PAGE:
Progressive public defender Tiffany Cabán conceded Tuesday evening after her campaign’s efforts to challenge the primary election results were dealt a blow in court that left them with no clear path to victory.
Speaking to supporters in Astoria on Tuesday night, Cabán said though she won’t be Queens next district attorney, she successfully pushed other candidates to take more progressive stances on a host of issues.
“We pushed candidates to change their positions on prosecuting marijuana, on crime because of poverty, on mental health issues, on substance use disorder. We pushed candidates to demand that we close Rikers faster and that they do it without building new jails,” she said. “We terrified the Democratic establishment.”
We need to keep campaigning, electing and supporting people from our communities. Leaders who look like us—who come from our neighborhoods—who reflect our city. pic.twitter.com/QgCJILNthm
— Tiffany Cabán (@CabanForQueens) August 7, 2019
While the Board of Elections had crowned Queens Borough President Melinda Katz the victor by a margin of 60 votes last week after a lengthy manual recount of more than 90,000 ballots, Cabán refused to concede and her campaign challenged the results on certain technical grounds in court.
But their efforts fell flat earlier in the day Tuesday, when State Supreme Court Judge John scrapped 23 affidavit ballots because the voter hadn’t written their party affiliation on the ballot’s envelope.
“I disagree with a number of rulings of the Board of Elections,” said Cabán’s lead attorney Jerry Goldfeder outside the Queens Board of Elections offices earlier Tuesday afternoon, where the Judge had considered the ballots. “I disagree with a number of rulings from the Court. But that’s the process we’re involved in.”
Goldfeder had unsuccessfully tried to persuade Judge Ingram that affidavit ballots without party affiliation marked on the envelope were the fault of poll workers, who should be responsible for making sure a voter was accurately filling out the affidavit and thus those votes should be counted.
“It’s [the poll worker’s] responsibility to make sure the voter has correctly completed all entries on the envelope,” Goldfeder had argued. “That’s not a big burden.”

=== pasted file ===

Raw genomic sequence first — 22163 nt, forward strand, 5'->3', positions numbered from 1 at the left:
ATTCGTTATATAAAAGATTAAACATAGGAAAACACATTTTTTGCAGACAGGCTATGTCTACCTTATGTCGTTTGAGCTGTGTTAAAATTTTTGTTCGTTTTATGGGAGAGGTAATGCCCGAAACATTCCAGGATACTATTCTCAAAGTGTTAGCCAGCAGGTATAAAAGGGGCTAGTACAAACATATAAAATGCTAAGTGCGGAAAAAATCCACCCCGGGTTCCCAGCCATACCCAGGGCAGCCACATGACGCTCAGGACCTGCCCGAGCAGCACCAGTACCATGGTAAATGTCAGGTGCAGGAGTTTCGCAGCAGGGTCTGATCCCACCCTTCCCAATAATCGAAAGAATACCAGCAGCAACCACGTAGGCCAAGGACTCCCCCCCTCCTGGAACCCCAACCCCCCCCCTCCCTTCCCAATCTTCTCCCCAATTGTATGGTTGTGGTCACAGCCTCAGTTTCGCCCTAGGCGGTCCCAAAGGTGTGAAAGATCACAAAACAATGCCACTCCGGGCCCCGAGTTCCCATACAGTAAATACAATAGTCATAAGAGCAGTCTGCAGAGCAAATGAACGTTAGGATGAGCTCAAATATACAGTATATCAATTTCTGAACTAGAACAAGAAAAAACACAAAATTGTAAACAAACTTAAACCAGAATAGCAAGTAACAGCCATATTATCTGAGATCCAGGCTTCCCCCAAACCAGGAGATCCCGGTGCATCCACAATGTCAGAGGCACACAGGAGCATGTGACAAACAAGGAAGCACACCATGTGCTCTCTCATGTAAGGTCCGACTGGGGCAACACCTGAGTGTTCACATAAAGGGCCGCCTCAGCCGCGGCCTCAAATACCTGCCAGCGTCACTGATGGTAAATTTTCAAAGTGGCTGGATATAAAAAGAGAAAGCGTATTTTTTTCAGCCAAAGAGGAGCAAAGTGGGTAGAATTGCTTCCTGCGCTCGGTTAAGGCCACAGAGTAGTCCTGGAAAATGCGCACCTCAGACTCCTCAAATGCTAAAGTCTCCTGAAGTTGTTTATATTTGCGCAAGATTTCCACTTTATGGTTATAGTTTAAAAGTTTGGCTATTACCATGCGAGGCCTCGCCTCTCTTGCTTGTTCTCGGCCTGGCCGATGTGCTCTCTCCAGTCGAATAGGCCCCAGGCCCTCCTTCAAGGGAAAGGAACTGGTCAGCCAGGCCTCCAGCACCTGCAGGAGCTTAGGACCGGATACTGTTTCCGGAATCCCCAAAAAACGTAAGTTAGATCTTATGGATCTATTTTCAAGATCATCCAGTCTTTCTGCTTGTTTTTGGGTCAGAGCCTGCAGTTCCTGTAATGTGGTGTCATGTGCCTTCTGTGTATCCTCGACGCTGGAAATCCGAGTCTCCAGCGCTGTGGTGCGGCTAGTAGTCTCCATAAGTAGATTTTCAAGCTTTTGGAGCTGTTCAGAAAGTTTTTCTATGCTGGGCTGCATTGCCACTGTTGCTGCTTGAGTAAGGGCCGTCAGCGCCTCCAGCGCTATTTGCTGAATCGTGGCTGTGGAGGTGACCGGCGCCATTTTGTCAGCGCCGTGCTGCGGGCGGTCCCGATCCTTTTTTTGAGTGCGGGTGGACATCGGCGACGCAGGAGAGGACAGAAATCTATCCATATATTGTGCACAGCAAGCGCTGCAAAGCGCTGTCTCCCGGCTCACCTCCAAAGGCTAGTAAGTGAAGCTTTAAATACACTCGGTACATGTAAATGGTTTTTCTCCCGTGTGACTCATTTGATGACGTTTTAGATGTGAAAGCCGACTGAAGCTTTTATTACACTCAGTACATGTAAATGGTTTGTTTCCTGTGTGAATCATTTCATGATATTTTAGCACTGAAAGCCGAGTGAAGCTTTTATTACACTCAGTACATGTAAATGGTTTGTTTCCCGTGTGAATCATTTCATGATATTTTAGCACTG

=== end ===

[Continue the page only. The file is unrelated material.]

According to Board or Elections protocol, poll workers are instructed to, “check to see that the voter has correctly completed Affidavit Envelope.”
Here’s what the affidavit envelope looks like, line where these 23 voters left party enrollment blank. pic.twitter.com/LG8R7WTp4S
— Gwynne Hogan (@GwynneFitz) August 6, 2019
But while Judge Ingram agreed this was part of poll worker training, he decided it was ultimately the voter’s responsibility for accurately filling out the envelope.
“I’m going to rule that poll workers have no affirmative duty to check, verify and make corrections or suggest corrections to the voter,” Justice Ingram ruled, tossing the 23 contested ballots. “The voter has some responsibility here.”
Judge Ingram’s decision came after hours of tedious deliberation over whether or not several dozen other Election Day ballots would be counted because of errant marks on the ballots, like squiggles, check marks, multiple votes, a lightning-bolt-shaped mark and in one case, a mustard smear.
All parties are looking at the first ballot. pic.twitter.com/mU3qq58vQJ
— Gwynne Hogan (@GwynneFitz) August 6, 2019
When all the haggling was over, Cabán eked out five additional votes, shrinking Katz’ lead to 55. The campaign had planned additional challenges for some ballots invalidated for being cast at the wrong polling site and several others that were thrown out because of a voter’s registration status.
But without the two dozen affidavit ballots, Cabán’s camp had no clear way to make up the difference. Cabán spoke with anger about the discounted affidavit ballots in her concession speech, to booing supporters.
“Dozens of unopened ballots sit, because dozens of registered Democrats didn’t write the word Democrat on their affidavit ballots,” she said. “That must change.”
Tuesday’s outcome is the latest twist in more than a month-long saga that began on June 25 with Cabán, who’d garnered endorsements from national progressive leaders including Senator Bernie Sanders and Elizabeth Warren, declaring victory on election night ahead by 1,100 votes. When 6,000 paper ballots were counted Katz pulled ahead by just 16 votes, a slim margin that triggered the manual recount.
After a general election in the fall, Katz, a former city councilwoman and Queens Borough President since 2013, will likely lead the District Attorney’s office in the new year. In a statement Katz thanked Caban for conceding.
“I look forward to pressing ahead with my reform agenda as District Attorney,” Katz said. “I ask all Queens residents, regardless of whom they supported in this race, to join together to make our borough a model for successful, safe reform.”